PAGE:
Art Center Supply Store's two classically trained master framers have 25 years of experience in matting, mounting, and encasing treasures. Acid-free, museum-quality conservation matting and framing preserves prints of baby's first whitewater rafting trip while inhibiting future wear and tear. Framing prices vary widely based on object and size, running from $3.95 per foot to $60 per foot for handmade Italian framing materials. Art Center’s border buffs also perform dry mounting, a technique reserved for water-sensitive prints in which heat bonds the artwork and mounting board together, similar to when a flock of rubber ducks fly too close to the sun.
Successful carriage maker Amos Woodruff began construction on his Memphis home in 1870, designing the property in French Victorian style with a mansard roof and cypress woodwork and flooring. A year later, the mansion hosted the wedding of Amos's daughter, Mollie, marking the first public event and first of countless weddings to be held on the property. Cotton factor Noland Fontaine owned the dwelling after Amos; following the death of Noland and his wife, the home became an art school and then a vacant building until the Association for the Preservation of Tennessee Antiquities acquired the space in 1961.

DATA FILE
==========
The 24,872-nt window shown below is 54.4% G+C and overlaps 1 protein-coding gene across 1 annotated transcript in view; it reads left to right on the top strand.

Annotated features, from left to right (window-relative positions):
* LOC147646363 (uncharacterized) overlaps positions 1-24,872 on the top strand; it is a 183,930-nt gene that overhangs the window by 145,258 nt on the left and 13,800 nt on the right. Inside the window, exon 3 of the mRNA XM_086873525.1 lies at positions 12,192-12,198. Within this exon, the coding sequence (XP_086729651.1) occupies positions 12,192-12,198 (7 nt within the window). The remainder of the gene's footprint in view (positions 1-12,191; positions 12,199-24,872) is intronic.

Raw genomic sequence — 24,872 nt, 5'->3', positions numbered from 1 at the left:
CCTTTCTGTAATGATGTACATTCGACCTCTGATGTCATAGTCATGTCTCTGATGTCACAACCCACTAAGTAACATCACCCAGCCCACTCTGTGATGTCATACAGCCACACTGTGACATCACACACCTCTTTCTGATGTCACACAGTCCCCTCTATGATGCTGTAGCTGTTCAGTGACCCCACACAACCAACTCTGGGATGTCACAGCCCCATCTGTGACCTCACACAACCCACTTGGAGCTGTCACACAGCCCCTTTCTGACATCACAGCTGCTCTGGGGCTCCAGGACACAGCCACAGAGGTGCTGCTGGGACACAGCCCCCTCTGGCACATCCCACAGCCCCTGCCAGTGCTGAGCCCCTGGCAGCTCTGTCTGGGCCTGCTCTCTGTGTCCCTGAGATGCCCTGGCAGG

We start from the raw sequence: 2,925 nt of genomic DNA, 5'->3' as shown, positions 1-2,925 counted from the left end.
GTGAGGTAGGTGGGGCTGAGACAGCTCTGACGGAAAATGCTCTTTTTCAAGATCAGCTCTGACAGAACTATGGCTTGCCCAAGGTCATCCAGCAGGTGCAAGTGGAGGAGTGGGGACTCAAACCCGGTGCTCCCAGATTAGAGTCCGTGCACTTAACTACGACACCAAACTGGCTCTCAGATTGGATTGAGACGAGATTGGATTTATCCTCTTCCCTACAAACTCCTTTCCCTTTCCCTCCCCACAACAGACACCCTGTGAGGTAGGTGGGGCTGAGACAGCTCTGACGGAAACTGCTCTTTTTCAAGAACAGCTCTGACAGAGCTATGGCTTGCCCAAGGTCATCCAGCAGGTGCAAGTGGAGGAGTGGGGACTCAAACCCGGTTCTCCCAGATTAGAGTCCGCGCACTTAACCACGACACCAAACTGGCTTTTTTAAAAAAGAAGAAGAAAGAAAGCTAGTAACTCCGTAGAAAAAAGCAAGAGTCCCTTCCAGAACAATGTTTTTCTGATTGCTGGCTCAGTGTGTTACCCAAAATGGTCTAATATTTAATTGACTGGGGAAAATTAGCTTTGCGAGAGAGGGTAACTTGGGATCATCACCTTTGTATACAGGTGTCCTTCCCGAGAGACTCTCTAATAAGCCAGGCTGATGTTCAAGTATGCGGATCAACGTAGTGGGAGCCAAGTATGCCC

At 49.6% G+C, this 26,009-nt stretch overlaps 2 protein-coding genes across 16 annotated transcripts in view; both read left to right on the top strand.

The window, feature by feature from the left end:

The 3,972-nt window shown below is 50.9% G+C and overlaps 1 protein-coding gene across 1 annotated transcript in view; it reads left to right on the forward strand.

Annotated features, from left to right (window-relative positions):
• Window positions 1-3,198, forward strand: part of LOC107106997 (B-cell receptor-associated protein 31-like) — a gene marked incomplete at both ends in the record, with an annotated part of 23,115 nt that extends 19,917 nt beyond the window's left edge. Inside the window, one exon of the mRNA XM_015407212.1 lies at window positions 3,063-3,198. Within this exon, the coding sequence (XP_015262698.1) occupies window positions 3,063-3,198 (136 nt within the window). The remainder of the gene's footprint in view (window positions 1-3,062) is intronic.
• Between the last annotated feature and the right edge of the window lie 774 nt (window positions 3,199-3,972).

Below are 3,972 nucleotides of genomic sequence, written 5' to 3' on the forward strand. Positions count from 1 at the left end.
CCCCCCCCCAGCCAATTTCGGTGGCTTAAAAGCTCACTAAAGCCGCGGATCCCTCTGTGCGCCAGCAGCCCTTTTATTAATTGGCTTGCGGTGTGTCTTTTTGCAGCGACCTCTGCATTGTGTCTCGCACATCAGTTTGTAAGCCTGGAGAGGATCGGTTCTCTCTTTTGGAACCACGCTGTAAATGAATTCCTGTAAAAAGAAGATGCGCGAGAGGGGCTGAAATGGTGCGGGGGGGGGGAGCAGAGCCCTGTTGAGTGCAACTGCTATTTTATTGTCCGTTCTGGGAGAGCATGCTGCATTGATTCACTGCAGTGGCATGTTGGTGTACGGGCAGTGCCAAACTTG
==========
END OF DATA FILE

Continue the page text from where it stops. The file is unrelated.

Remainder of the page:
Nestled among magnolia trees, the restored mansion still shelters handwritten autographs and memories of the craftsmen who helped erect the building. Just as it did for Mollie Woodruff, the property also continues to host weddings and special events with a front lawn that accommodates up to 250 visitors. A collection of more than 1,000 pieces of Victorian-era fashion, such as wedding gowns, undergarments, overgarments, and stiletto horseshoes, can be found in the home. The clothing display changes several times throughout the year along with the museum's rotating exhibitions.